Fatigue testing of the Mi-24 helicopter would provide the user with an answer to the question of whether the modernization is still justified, are still in progress. So far, the results have been inconclusive, in deciding whether the modernization would be possible, Defence24.pl found out.
Polish Armed Forces currently operate 28 Mi-24D/W helicopters - the backbone of the inventory used by the 1st Army Aviation Brigade. These are frequently used to provide air support for the land forces during exercises such as Dragon-21 or Karakal-21. The aircraft, for years now, have not been able to utilize guided munitions. Not to mention the fact that the avionics, or the self-protection systems have become obsolete.
Ultimately, the Mi-24 helicopters are to be replaced by the Kruk platform - soon to be procured. Modernization of the Mi-24s has also been planned for a few years now. In 2020, during the Defence24 DAY conference, announcements were made on the finalization of the analytical process pertaining to weapons and sensors for the Mi-24.
At the same time, one of the aircraft has been undergoing fatigue tests (Mi-24, reg. no. 272). It was delivered from Germany in 1996. The said aircraft was also involved in operations undertaken by the Polish military in Iraq. The fatigue tests have been ordered at PZL Świdnik by the Air Force Institute of Technology, ITWL - the goal is to check whether the upgraded aircraft would remain airworthy.
According to the initial assumptions, the testing was to take place between 2019 and 2021. We have sent an inquiry to the Polish Ministry of Defence, regarding the test results.
We would like to inform you that fatigue tests pertaining to the Mi-24 helicopter are in progress now. So far, the analysis and descriptions of the obtained fatigue tests results do not make it possible to deliver a clear and ultimate answer, when it comes to possibility, or the lack of it, to modernize the Mi-24 helicopters. Thus, the ultimate decision on that matter would be made, following the fatigue tests. However, the upgrade depends on confirmation of the possibility to extend the airframe’s lifetime to at least 5,000 flight hours, in line with the Technical-Tactical Requirements.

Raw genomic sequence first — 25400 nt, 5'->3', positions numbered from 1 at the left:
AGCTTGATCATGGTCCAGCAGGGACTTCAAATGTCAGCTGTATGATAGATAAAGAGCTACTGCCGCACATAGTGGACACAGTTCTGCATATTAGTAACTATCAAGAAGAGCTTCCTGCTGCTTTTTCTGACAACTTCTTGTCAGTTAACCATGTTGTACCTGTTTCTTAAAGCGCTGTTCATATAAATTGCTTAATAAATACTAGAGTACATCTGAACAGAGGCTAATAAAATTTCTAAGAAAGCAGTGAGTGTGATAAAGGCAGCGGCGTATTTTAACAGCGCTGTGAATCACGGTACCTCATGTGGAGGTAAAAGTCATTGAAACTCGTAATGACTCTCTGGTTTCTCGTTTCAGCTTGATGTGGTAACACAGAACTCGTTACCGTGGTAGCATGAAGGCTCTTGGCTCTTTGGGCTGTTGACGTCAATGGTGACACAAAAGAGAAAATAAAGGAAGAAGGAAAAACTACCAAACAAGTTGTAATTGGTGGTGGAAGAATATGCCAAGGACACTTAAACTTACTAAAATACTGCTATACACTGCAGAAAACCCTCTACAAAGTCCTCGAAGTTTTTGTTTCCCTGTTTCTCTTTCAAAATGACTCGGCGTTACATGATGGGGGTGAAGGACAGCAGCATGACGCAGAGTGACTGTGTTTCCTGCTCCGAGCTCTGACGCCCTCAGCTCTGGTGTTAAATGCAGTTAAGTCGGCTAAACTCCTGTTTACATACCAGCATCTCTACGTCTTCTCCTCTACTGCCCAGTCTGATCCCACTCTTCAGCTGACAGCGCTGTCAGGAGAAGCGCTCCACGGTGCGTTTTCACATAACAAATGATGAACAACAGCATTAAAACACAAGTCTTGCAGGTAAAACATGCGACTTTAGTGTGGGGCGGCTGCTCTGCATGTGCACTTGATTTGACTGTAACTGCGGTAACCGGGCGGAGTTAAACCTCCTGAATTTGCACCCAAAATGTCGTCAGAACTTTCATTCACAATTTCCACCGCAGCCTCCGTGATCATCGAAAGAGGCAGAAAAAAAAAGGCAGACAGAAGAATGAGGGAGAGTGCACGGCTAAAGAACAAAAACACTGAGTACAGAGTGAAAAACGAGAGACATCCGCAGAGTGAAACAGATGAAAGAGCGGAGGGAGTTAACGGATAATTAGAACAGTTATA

The fatigue testing of the airframe is still in progress now. The results so far have been inconclusive, when it comes to determining the possibility to carry out the modernization (or the lack of it). Notably, the upgraded Mi-24 helicopters could potentially be operated, at least for some time, alongside the new Kruk attack helicopter platform. On one hand, this would ensure a smooth transition to the new platform, on the other, the army aviation potential would also be enhanced. Should the above scenario become true, the Army would have three, or even four helicopter squadrons armed with ATGMs.
In the longer run, this potential could be reinforced by the Perkoz multi-role helicopters in combat configuration. Perkoz procurement process is also still on track. When it comes to the Kruk programme, it has been stuck at the stage of assessment of the emergence of the Basic National Security Interest. The analytical conceptual phase also has not come to an end yet.
The Assessment regarding the Basic National Security Interest plays a key role in this programme. Here, it is possible that either US-made helicopters (AH-64E Apache Guardian, AH-1Z Viper) are acquired, or a European design is chosen instead. Leonardo Helicopters AW-249 is the most probable choice in the latter case. The company is offering related industrial cooperation to Poland, should the offering of theirs be selected.
Wojciech Skurkiewicz, Polish Vice-Minister of Defence, said, in his recent interview for Polskie Radio 24, that we shall not expect the new helicopters to be delivered prior to 2024. He added that attack helicopters “that would probably meet the expectations of the Armed Forces” have been manufactured by several companies in a couple of countries. Skurkiewicz said that it may take a few years before the new helicopter is selected.
The lack of decision on acquisition of new attack helicopters, and/or modernization of the Mi-24 platform, would result in stripping the Army Aviation of its CAS capabilities. The requirements are broad. The first assumption for the Kruk programme was to procure 32 aircraft, but the Strategic Defence Review document mentioned the requirement to own around 100 helicopters capable of launching ATGMs.